Dear Food Diary:
Enduring 1.5 hrs on 2 trains from Akihabara Station, we finally arrived at Shinyokohama Ramen Museum. It opened in 1994 as the world’s first food amusement park.
Part exhibition and souvenir shop. The main draw is their selection of 9 different ramen shops, well established, each in their own region across Japan. Hungry, we went in search for the perfect bowl.
Paying 300 yen (about $3) gets you through the front doors and a ticket to this nostalgic 3 story time machine. We were transported to Tokyo in the year Showa 33 (1958), the year in which instant noodles were invented, now part of the Japanese identity. Ramen however, had originally come from China.
Old school advertisements are plastered throughout this part of town.
Side streets and alleys. Dim lights and lots of tourists.
I use to drink milk from glass bottles. And I can still remember my first coke experience. They weren’t in the China market yet, so our relatives from the U.S. brought us a can, my grandfather didn’t let me drink it, instead it sat in his display for months. When he finally let me have it, I spit out that brown luke warm liquid that tasted more like medicine (which once was).
It was Saturday, which meant this place was packed! We waited in line for our first bowl…
KUMURASAKI tonkotsu ramen with roasted garlic
They also have smaller portions, but the girl at the door wasn’t helpful and the vending machines were all in Japanese! Surprising considering the amount of tourists here. After holding up the line, we gave up and ordered regular, full sized bowls instead. Which meant less room to try other spots. *Double dislike*.
The noodle were thin and not as bouncy and chewy as the ones near us (I seem to learn towards the yellow, thicker noddles served with miso ramen). Though the pure milky pork broth made up for it with its umami and sweet finish. A classic bowl without layers of fat. I’m always complaining about the overwhelming amount of sodium, but not here. I drank it all up.
I made StalkerBoy order something different. But, his turned out to be pretty uninspiring, the meat was drier than usual and the broth was bland. I shared some of mine with him, someone had to sacrifice in the name of “tasting”.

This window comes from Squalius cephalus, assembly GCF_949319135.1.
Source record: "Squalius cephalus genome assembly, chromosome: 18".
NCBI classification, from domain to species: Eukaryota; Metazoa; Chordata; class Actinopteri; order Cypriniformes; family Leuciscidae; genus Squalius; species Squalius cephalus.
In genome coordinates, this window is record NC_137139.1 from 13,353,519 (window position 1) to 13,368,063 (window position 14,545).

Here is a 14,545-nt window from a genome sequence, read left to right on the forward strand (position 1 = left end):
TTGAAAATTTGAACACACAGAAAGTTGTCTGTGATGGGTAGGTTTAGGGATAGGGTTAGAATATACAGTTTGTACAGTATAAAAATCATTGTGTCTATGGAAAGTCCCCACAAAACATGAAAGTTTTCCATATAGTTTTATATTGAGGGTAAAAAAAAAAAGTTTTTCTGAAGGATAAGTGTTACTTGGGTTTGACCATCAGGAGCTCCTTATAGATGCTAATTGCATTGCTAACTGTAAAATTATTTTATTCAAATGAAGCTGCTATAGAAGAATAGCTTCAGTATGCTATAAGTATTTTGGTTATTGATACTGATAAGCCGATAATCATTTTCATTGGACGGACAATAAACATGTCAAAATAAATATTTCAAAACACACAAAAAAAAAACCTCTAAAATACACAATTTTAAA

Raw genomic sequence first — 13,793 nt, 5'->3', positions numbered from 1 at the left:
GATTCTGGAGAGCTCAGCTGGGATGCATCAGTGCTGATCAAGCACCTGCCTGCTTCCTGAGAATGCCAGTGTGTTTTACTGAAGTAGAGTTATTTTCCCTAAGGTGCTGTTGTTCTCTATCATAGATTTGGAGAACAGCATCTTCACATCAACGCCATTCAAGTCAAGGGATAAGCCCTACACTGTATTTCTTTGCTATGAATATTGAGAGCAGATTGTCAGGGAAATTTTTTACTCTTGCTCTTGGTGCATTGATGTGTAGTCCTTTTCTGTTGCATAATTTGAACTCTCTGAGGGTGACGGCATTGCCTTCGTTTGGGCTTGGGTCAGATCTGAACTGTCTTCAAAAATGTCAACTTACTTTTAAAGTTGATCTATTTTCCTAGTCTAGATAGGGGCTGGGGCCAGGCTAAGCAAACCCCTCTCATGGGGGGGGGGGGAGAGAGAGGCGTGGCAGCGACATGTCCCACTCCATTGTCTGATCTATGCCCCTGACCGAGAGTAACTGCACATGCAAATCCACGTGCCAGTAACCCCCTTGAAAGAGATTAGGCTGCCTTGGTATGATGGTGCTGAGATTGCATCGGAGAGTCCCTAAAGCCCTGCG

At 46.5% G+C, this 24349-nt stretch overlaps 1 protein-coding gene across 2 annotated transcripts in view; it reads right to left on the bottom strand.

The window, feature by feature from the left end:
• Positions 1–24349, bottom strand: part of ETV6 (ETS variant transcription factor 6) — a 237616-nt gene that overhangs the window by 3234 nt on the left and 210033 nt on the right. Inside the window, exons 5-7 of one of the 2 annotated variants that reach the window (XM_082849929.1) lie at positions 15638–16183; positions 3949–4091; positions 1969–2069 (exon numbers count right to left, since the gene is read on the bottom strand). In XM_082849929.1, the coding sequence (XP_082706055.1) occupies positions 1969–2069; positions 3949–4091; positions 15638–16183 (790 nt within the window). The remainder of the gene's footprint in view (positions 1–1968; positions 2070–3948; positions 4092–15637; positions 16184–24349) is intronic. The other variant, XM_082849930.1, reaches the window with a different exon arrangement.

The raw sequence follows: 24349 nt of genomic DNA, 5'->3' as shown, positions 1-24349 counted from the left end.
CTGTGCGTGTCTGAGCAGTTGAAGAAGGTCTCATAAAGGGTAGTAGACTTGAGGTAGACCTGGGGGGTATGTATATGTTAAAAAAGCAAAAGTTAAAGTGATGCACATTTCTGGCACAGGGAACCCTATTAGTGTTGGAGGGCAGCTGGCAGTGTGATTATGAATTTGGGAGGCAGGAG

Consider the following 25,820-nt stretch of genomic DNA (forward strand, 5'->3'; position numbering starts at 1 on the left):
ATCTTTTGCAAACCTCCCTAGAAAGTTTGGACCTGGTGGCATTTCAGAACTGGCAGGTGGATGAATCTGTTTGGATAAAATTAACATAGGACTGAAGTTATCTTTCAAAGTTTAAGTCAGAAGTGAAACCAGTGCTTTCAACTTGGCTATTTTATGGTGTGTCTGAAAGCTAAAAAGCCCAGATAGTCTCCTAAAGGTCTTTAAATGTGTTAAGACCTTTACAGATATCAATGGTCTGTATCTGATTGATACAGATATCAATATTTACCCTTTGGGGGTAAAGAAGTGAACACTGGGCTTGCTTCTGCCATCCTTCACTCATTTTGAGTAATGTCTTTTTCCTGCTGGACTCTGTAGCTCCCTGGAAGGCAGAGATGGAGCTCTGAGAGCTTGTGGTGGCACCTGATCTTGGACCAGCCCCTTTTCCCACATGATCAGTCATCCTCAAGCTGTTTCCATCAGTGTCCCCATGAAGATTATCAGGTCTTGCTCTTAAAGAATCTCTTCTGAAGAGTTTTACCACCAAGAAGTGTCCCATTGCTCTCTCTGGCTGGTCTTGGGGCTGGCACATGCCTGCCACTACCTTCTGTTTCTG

We were full and on any given day would of stopped. But being here, we felt a strong obligation to try at least one more. After walking through large crowds between 2 floors, we were ready.
SUMIRE miso ramen
I got their signature miso with minced pork, bamboo shots, bean sprouts and scallions. Though very flavorful, look at that shimmering layer of oil! As much umami as this had, it mirrored in saltiness. However, I found it hard to stop eating, compensation with extra glasses of water.
StalkerBoy got the shoyu (soy sauce base). You can almost see your reflection on that layer of oil! No joke.
Overall it was very smokey. The broth was as salty as mine, but the chard flavors were interesting and different. The pieces of pork were fantastic. Marbled, fatty, chard edges, so smokey, you would think its uncured bacon.
Even though we opted for smaller bowls here, we both surrendered. Really really full.
Time to explore the rest of the museum…
Souvenir wise, you can pick up semi fresh noodles, broth and all the toppings. I was all ramened out at this point. Plus, back in the center of town, there are so many ramen places, there’s really no need for this. But I nice gift if you’re going overseas?
Overall, we had fun, but didn’t leave gushing about their ramen, though to their defense, we only tried 2 places. But who’s fault was that?! I think they should allow sharing for extra mula or mini bowls.
Though we haven’t tried many ramen shops in town yet, from my research, I’m pretty certain we can get excellent bowls of this national obsession elsewhere, without the need to travel this far. Plus, they were all a couple dollars above average prices.
If you have extra time during your visit however, I’d say why not. Go for the charming ambiance and having all the variety in one spot.
Afterwards, we did a little tour of Yokohoma. From the amusement park to the shopping area.